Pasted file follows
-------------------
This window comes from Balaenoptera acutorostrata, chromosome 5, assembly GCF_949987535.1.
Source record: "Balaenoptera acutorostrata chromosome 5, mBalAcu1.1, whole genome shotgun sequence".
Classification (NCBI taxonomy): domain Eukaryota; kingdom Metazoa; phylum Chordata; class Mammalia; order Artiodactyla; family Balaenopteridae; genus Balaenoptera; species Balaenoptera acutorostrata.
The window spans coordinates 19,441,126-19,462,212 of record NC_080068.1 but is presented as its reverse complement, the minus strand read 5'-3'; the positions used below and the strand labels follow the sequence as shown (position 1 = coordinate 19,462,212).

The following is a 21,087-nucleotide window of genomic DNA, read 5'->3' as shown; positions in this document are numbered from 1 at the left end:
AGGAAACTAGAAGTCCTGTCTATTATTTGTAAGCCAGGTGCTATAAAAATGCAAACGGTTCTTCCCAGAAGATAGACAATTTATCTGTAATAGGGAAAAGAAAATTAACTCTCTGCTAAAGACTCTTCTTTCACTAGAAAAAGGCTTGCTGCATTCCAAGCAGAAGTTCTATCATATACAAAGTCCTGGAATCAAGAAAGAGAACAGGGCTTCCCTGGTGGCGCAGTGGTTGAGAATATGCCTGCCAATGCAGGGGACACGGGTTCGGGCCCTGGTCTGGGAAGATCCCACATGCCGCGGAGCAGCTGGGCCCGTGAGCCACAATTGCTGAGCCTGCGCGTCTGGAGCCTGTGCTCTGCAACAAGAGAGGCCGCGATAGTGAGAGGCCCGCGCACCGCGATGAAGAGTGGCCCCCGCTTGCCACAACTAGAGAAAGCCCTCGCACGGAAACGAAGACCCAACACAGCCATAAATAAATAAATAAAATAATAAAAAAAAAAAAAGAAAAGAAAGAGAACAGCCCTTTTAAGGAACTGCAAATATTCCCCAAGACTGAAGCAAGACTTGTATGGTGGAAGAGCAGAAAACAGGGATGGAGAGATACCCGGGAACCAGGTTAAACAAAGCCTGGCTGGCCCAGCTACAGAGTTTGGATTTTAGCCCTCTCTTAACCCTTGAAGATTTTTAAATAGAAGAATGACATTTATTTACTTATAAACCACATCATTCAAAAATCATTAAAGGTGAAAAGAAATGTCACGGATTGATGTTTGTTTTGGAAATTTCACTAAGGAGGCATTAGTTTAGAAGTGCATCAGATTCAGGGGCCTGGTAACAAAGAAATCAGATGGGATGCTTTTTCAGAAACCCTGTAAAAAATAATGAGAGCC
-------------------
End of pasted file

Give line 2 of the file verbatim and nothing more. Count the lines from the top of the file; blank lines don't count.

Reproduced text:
Source record: "Balaenoptera acutorostrata chromosome 5, mBalAcu1.1, whole genome shotgun sequence".